One of the comments on the flux qubit post asked an important question: where does the decoherence come from? I dealt with this a bit in the thread itself, but this post will be a less technical treatment.
In general, decoherence is a result of the fact that the qubit under study isn’t in isolation, but interacts with some larger environment. Through this interaction, information that starts out concentrated in the qubit dissipates out into the environment, and likewise information in the environment mixes into the qubit. Of course, the state of the environment isn’t known beforehand so the information that mixes in just looks random, and averages out over a large number of experiments.
In the case of our qubit, what matters is the electromagnetic environment—the electric and magnetic fields that act on the qubit. Any fluctuations in these fields can produce decoherence, and just about everything produces some level of field noise.
All resistors, for example, produce Johnson noise, fluctuations in the voltage across the terminals of the resistor. Any voltage across a resistor produces a current, and the noise currents generate fluctuating magnetic fields nearby. These currents are proportional to the square root of the temperature and inversely proportional to the square root of resistance, so we can mitigate these by keeping the system at low temperature (hence, the 0.04 Kelvin operating point) and using larger resistors when possible. Even better is to avoid resistors entirely and use superconductors, as they are immune to Johnson noise, but this is not always practical.
Electromagnetic waves are another source of noise: especially in a physics lab, the air is full of radio waves being generated by various electronics, and our qubit operates distressingly close to frequencies used by cell phones and WiFi stations. Fortunately we can shield these out pretty effectively. Our circuit is enclosed in a lead-plated cavity, and lead is another superconductor, so that at low temperatures this becomes a perfectly conducting shield, essentially a Faraday cage. The device is further enclosed in a can made of mu-metal, an alloy used for magnetic shielding. Finally the entire apparatus is inside a small room walled in sheets of copper, providing yet another Faraday cage. (Rooms of this type were built by the NSA in US embassies during the Cold War to thwart Soviet spying.) All this gives us pretty good protection from external sources of EM waves, and it does seem to be necessary: just by opening the door of the copper room we can see the qubit’s performance degrade as radiation leaks in.
Ultimately to measure the qubit state we need to be able to interact with it, and this implies a tradeoff between qubit isolation and measurement sensitivity. The best case would be a measurement device which is “off”—producing no noise—for as long as we want to keep the qubit in its coherent state, and only turns on when we’re ready to measure. Our device (a Superconducting Quantum Interference Device, or SQUID) is designed this way: the components closest to the qubit are entirely superconducting except during the measurement process, and is arranged symmetrically around the qubit so that noise currents coming down the wires connected to the SQUID pass by on both the left and right, producing opposite magnetic fields that cancel each other out.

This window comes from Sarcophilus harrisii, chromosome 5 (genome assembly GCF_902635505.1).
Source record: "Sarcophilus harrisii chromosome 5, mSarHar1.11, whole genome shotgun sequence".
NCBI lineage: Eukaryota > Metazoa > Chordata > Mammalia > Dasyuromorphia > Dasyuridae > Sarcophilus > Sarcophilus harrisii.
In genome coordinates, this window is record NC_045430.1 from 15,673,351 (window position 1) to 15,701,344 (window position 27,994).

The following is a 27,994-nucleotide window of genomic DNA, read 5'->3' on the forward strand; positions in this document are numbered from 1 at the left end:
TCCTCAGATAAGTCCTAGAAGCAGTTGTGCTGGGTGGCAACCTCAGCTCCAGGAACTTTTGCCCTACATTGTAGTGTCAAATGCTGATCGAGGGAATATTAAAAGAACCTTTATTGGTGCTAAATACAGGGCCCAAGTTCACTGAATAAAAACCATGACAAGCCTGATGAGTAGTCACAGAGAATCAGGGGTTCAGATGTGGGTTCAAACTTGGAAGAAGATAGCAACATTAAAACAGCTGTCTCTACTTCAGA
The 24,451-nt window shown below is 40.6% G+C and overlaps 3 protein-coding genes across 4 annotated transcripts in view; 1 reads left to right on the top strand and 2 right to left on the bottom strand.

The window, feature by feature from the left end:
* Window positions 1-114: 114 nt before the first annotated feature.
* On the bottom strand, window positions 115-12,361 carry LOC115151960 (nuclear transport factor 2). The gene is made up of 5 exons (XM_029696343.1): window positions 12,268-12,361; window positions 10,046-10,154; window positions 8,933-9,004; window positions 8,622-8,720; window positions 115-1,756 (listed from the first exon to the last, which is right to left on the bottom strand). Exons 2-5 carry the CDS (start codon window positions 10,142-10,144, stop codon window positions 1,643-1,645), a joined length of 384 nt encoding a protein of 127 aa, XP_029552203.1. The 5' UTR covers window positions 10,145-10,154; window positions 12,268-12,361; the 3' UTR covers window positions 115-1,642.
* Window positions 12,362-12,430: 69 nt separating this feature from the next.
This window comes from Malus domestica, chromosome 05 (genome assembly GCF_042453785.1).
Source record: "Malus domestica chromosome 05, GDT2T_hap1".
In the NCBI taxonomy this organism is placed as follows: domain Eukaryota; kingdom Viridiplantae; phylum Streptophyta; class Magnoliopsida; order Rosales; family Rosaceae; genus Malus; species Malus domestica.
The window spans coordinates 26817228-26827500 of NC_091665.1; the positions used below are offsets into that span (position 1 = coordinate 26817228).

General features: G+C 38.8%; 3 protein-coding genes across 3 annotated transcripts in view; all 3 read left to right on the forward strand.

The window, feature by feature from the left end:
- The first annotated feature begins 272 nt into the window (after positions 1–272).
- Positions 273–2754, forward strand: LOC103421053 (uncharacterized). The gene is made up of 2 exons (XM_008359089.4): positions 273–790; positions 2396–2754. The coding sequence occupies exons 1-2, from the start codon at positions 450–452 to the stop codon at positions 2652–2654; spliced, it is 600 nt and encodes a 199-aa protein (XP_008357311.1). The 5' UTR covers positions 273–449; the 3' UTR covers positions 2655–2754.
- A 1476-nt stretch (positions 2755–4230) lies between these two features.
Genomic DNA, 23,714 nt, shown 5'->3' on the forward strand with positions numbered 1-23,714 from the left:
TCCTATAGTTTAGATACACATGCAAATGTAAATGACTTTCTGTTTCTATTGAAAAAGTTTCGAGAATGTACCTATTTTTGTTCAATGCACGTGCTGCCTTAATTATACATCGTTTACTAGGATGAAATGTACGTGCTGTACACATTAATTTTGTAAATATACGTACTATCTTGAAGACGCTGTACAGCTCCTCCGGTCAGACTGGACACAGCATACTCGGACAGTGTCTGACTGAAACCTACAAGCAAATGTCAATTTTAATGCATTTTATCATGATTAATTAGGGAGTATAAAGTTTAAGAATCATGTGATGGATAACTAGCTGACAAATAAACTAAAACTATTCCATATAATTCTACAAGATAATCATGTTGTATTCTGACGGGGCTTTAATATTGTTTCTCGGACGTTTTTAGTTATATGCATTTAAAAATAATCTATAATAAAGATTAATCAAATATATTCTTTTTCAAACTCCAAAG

However, in practice it’s impossible to make the device perfectly symmetric; there’s always going to be some small deviation, and even a 1% difference can allow a lot of noise in. We have additional measures in place to reduce this noise: extensive filtering on the wires that connect to the SQUID, and electrical isolation from the main power lines in the building (which are incredibly noisy, as they are shared by all the other physics experiments at Berkeley). However, some of the commercial electronics we use to perform the measurement generate quite a lot of noise (Agilent does not seem to be targeting the solid-state quantum computing market), and there’s a limit to how much we can filter them: they do need to be tightly connected to the device in order to make the measurement. So we believe that these electronics are a major source of our decoherence, and one of my current projects is building a homemade low-noise pulse generator to replace the one we’re currently using.
We can generally calculate how much noise is present from our decoherence times, using what’s known as the “spin-boson model”, a theory for decoherence developed by Tony Leggett (who won the Nobel Prize in 2003 for his work in superfluids). We used this theory to explain an interesting effect—when we increase the rate at which we make measurements, the qubit’s decoherence time gets shorter. This is a result of the fact that each measurement produces a small amount of heat on the chip, which comes in two forms: electrons that break out of the superconducting state (quasiparticles) and vibrations in the metal (phonons). Both quasiparticles and phonons interact with the qubit, and we were able both to calculate and to demonstrate this effect. In essence the measurement rate was a knob we could turn to increase or decrease the decoherence. We’ve presented these results at meetings and will be preparing a publication on this later in the year.